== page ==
War in book trade: not many dead
Small shops have survived the end of price fixing, says Fraser Nelson
Sunday 14 April 1996
Six months on, neither has been proved right. Trade over Christmas, the most lucrative period in the bookselling calender, showed that it takes more than low prices to sell books. Publishers that were first in with the reductions failed to find their mass market, and many failed to lift sales enough to break even at lower prices. Small sellers, which couldn't afford to cut, emerged from the Christmas price wars intact with barely a dent in their sales. Surprisingly, it seems, for those who brought down the NBA, the plot has failed so far.
"Last summer's surge in paper prices knocked the operating profit out of a good many publishers," explained one analyst. "They saw NBA as trapping a mass market and thought that its removal would permit a sales surge. This didn't happen."
Publishers Reed and Hodder Headline were the first to bail out of the NBA and slash cover prices in preparation for the Christmas rush. In early January, Hodder issued a bullish trading statement announcing a sharp sales increase, suggesting that its mass market had indeed arrived.
But these publishers, at the front line of the price war, had cut margins to razor-thin levels, and the extra sales failed to compensate. By March, Reed Consumer Books had seen its operating profits fall by 60 per cent. Hodder Headline, despite a sales jump of 10 per cent, saw pre-tax profits fall by 30 per cent.
Willie Andersen, managing director of the Glasgow-based chain John Smith Books, believes that companies which relied on slashing cover prices to recover sales had a primitive understanding of the book trade.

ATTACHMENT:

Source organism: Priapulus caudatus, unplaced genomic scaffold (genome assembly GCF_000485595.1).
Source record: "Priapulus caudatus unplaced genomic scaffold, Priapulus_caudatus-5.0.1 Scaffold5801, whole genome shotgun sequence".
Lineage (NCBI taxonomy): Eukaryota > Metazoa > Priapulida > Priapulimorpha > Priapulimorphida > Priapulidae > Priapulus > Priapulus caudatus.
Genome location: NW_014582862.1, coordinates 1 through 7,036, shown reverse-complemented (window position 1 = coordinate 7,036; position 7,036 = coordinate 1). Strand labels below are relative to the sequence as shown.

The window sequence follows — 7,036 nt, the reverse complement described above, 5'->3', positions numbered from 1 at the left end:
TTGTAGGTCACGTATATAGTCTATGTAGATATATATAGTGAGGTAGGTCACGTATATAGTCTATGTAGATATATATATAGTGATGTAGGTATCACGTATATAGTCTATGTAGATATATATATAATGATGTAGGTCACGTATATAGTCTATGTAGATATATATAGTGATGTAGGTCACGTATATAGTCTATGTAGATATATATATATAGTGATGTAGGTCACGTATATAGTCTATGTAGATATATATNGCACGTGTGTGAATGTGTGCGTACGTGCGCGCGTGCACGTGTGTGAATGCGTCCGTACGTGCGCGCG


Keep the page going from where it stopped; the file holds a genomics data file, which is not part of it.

"They just don't have a clue," he said. "If a book's drivel, it's going to be drivel at whatever price it's at. The public aren't so gullible as to be taken in by these gimmicks; they're only going to buy a book that's worth buying. If you reduce the cost of a book, its sales are not automatically going to shoot up."
Alan Giles, managing director of Waterstones, argued that a marketing strategy based solely on price cuts mistook the complex nature of the trade. "When people are buying books, price comes as a secondary consideration," he said. "We only discounted 50 titles, and the sales response was mixed."
Supermarkets, in the strongest position to "stack 'em high and sell 'em cheap", have been noticeable by their absence from the market. Early fears that they would double as warehouses of cut-price blockbusters have been allayed.
"The most important result that's come out of the NBA collapse is that supermarkets don't seem to be taking an interest," said Mr Andersen. "You can see they're not sacrificing any of their ketchup space for books."
Delia Smith, with her winter cookbook, found herself unlikely ammunition in the Christmas price war. Her cover price, pounds 16.99, was reduced to pounds 9.99 - it was by Delia that bookshops would stand or fall.
It was only when London bookseller Graham Davies found himself selling hundreds of Delias at the full price that his fears for his bookshop's future subsided.
"After the NBA collapse, we were very, very nervous," said Mr Davies. "We make most of our money from best-sellers, so I couldn't afford to offer any reductions. But even at the full price, Delia was a complete success. It shouldn't have happened, but it did."
Mr Davies's customers evidently decided not to shop around. "We didn't know exactly how important price was going to be," he said. "In the event, our customers stayed loyal, but that probably won't last forever."
So until price becomes the dominant factor in book sales, the future of small bookshops seems secure. The Booksellers' Association has noticed no increase in the number of sellers shutting down, adding that the NBA is a relatively small threat compared with the growth of book chains.
Distributors, for whom closed bookshops mean bad debts, say they are no more concerned than they were last year.
But the book world moves slowly. While price wars have not taken off in the first round, there's still time for things to fall apart, as Mr Giles admits.
"At the NBA collapse, people's main fears were that price cuts would edge out first-time writers and marginal titles from the market," he said. "That hasn't happened so far, but things take time. I'd say that the jury is still out."
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